32 Million Skyrock Passwords Stolen and What You Should Do About It

On May 21, 2010, Skyrock informed users of their social network and blogging platform to change passwords (mots de passe), because of an intrusion detected on May 19. Skyrock does not know what the intruder accomplished. If the password list was stolen, then the passwords of all 32 million users were compromised because they were stored as plaintext.

What should you do if you are a Skyrock user? What should you do if you are not a Skyrock user?

Skyrock is a leading social network site and blogging platform in France, Belgium and Switzerland and the seventh largest social network in the world. The number of accounts that were potentially compromised have been variously reported between 30 million and 38.5 million.

Social networks with advanced blogging platforms such as Skyrock are a prime target, because successful attackers can steal your identity, install malware on your account, trick your friends into installing malware, and/or break into any other account you own that uses the same password.

If You are NOT a Skyrock User

If you don’t use Skyrock, you should be concerned. Any Skyrock blog you visit could potentially inject malware into your browser. I discuss defenses for browser-based attacks here. Expect an increase in the amount of e-mails or facebook messages from friends asking you to click a link, watch a video, install something, or send money. If you receive such a message, be very cautious. Verify it is really coming from your friend before taking any suggested action.

If You ARE a Skyrock User

If you are a Skyrock user change your password (mot de passe) immediately. Also change your passwords on all other services for which you were using the same password. If you don’t, there is a good chance that all of your accounts will be taken over that use this password, using the method I describe here.

If you have a different password for each of your accounts, the damage from this attack will be minimal. Simply change your Skyrock password and you’re done.

A Better Way to Manage Your Passwords

Most people use the same password for multiple accounts, because it is hard to remember more than a few passwords. This is not a good idea, as many Skyrock users are about to find out.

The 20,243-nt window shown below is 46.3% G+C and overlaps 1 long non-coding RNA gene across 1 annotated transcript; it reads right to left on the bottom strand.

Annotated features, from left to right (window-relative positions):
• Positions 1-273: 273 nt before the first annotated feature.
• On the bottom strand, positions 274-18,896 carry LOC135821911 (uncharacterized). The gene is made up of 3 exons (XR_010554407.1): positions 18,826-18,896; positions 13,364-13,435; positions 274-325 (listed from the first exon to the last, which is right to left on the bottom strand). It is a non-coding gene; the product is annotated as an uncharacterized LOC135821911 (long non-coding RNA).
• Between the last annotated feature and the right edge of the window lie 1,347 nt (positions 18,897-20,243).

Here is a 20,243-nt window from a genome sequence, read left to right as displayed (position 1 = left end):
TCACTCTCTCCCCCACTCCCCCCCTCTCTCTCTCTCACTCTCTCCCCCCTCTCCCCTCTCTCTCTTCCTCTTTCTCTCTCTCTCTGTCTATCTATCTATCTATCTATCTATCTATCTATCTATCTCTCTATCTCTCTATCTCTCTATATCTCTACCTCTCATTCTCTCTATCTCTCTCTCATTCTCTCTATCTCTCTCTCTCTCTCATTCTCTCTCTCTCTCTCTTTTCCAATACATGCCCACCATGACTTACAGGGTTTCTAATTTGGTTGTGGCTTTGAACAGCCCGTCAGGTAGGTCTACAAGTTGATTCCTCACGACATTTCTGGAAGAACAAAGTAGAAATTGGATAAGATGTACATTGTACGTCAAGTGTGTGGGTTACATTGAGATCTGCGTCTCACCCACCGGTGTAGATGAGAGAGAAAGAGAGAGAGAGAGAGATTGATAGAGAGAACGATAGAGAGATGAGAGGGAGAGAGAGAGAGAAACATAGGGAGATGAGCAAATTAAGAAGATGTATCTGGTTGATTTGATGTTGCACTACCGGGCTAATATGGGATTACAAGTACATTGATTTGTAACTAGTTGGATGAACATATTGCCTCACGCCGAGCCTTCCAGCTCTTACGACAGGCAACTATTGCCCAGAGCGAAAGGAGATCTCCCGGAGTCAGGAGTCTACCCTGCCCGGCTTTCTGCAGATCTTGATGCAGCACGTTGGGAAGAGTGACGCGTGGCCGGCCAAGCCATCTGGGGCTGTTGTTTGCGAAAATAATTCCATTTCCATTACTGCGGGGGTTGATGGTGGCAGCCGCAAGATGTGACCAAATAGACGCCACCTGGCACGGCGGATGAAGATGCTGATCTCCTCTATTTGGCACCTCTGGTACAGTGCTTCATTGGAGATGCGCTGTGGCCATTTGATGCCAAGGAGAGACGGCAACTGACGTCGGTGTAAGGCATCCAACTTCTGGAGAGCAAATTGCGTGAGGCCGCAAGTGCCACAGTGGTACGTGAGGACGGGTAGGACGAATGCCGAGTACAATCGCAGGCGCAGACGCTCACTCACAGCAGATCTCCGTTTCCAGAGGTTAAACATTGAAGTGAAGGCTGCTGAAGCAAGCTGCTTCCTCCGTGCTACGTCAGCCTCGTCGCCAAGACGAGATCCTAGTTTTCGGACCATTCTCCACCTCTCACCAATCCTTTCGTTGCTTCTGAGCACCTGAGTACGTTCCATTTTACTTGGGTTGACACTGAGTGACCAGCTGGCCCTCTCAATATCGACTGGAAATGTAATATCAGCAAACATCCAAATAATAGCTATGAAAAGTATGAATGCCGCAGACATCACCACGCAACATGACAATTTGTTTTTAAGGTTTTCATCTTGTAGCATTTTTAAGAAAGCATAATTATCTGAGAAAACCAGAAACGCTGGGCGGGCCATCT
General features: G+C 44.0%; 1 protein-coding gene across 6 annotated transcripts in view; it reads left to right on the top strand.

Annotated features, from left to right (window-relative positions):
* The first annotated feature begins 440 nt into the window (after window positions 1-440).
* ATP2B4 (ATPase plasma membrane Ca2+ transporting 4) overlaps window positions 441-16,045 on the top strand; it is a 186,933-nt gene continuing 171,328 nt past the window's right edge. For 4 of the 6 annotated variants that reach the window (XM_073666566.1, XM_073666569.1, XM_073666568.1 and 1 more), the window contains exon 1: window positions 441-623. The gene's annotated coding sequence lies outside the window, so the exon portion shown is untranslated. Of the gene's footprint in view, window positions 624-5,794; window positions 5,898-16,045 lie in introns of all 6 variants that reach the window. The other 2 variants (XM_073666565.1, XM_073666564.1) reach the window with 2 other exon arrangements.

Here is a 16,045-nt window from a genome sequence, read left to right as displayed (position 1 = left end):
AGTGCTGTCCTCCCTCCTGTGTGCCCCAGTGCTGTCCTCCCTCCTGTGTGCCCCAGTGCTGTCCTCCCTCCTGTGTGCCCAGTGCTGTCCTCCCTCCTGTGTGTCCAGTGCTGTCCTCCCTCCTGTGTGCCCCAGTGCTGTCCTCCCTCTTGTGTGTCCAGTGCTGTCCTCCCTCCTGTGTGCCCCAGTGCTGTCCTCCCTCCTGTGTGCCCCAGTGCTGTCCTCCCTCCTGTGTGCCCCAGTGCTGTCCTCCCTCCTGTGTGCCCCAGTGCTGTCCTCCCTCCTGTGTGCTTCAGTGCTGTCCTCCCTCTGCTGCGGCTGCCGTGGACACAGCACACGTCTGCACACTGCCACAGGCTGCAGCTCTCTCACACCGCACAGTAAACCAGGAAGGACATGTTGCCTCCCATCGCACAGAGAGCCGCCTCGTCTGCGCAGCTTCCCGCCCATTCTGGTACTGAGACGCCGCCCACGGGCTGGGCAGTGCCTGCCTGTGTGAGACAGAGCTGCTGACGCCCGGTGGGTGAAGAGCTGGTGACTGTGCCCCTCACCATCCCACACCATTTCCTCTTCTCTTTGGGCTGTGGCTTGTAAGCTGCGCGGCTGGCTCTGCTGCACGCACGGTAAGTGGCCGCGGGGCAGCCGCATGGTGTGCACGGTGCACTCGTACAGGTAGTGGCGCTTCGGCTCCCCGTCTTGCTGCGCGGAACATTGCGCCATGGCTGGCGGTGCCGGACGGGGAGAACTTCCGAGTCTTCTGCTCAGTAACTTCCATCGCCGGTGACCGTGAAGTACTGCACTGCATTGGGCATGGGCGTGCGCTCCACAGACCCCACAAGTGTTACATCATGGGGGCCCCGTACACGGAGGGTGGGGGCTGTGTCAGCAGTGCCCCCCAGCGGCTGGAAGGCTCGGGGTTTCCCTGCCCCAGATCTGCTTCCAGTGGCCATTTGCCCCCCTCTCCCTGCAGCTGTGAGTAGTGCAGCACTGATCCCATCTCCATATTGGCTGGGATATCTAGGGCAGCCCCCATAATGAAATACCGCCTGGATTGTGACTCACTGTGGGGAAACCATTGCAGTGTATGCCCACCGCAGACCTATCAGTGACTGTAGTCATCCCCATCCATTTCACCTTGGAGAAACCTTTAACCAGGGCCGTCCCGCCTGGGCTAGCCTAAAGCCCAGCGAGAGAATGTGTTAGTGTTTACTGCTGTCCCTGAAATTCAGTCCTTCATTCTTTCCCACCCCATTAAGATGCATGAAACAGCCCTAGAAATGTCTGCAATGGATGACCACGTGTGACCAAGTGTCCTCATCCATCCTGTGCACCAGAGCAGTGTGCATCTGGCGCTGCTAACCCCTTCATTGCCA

Earlier this month, I described an easy way to keep track of a different password for each account, here. Use a password manager to assign unique passwords at least 15 random characters long for all accounts, protecting them all with a strong master password. Sounds hard, but it is actually easy to do, and you save yourself time in the long run.

FilterJoe is not a news reporting site so posts of this type will be rare. I made an exception for SkyRock because it is such a large security breach, U.S. reporting of it has been scarce, and password security has been a recent focus on this site. If a few people improve the way they manage passwords as a result of reading this post, then the exception will have been worth it.

Author: Joe Golton

I’m a dad with a son who loves baseball. Professionally, I’ve been a software developer, investor, controller, and logistics manager. I now make my living from this blog, supplemented with occasional consulting gigs.

One thought on “32 Million Skyrock Passwords Stolen and What You Should Do About It”

  1. Either you can keep a track of your passwords by writing down every individual password for individual site on a sheet or word.doc. Or, if you use Google Chrome, then use the option of saving password. However, do this if you are the only user of your computer.

    I don’t know and don’t want to take risk of creating a strong password by my own. I make use of aafter.com. Visit the site and ask for a stronger password by typing password: in the search box and pressing enter.

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